Especially less militaristic than football. Cruyff, the manager of the Washington Diplomats in his second US season, was delighted with the Dutch superstar as he proved that ‘a lively little man can be a superstar’.

When I wrote a book about Cruyff’s American years, the manager told me these years after the team closed. I also found out then that Cruyff bemoaned the uncompetitive attitude surrounding soccer in America, especially among parents and youth. Some youth leagues don’t even keep track of goals. It will increase the urge to stress more. ‘Frankly ridiculous,’ thought Cruyff.

Brazilian Pele loved a completely different football culture. When he said goodbye to the New York crowd after three seasons (playing for the Cosmos), he had the entire stadium chanting ‘Love’ three times in a row. Pictures from the stands during that farewell match show a variety Hair, music. They recall the term ‘commie pansies’ and transport us to a surreal present where Western European nations want their captains to wear One-Love bracelets, while their own football culture has a strong taboo against homosexuality.

In America it is different. The red and white stripes of the American football national shield are regularly painted not only in Qatar, but also in rainbow colors for protest. “As an association, we want to celebrate and promote diversity,” the president said last week The New York Times. The reigning world champion US women’s team has few openly lesbian players, and most of the men who win soccer in global gay sports are American.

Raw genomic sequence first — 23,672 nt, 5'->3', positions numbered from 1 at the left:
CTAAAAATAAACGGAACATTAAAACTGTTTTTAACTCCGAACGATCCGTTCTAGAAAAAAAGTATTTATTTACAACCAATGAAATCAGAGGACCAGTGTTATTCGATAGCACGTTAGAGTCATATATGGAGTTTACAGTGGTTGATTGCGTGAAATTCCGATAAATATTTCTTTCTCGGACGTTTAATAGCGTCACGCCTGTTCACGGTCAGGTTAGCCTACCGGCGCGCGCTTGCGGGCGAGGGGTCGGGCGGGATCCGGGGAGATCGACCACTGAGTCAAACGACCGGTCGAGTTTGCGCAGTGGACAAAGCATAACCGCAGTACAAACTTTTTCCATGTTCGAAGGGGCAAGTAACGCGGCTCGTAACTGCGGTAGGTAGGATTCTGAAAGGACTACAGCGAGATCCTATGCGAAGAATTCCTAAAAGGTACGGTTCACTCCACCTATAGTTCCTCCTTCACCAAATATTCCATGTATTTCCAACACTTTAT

Yet hostility to the word ‘soccer’ in England is not primarily about sexual orientation or left-wing sympathies. Class struggle plays a big role, scientists say in their book about the war between football and football. It has to do with the origin of the s-word. It is in Oxbridge circles. The word football originated about 150 years ago as a corruption of the word association football. It was a time when the British elite wanted to abbreviate all sorts of words to ‘er’. For example, students called the Radcliffe library in Oxford a camera ‘rader’, rugby a ‘rucker’ and breakfast a ‘breaker’ rather than ‘breakfast’.

Because of football’s elitist origins, the use of the term in British working-class circles took on an aura of class treason. Real guys play football. Confirmation followed on the other side of the ocean where soccer was a game for girls and rich kids.

Of course, soccer in the United States has traditionally been popular among residents with Latin American roots—and the United States has few. But that doesn’t change the political meaning of the game one bit. Simply put, of the 25 million Americans who watch the quarterfinals in the U.S. (and the 112 million who watch football’s annual Super Bowl final), only a tiny fraction would have voted for Donald Trump. Football? Or not: football… along with oatmeal milk and electric cars the sport is always somewhere in line. Come to the Netherlands for that.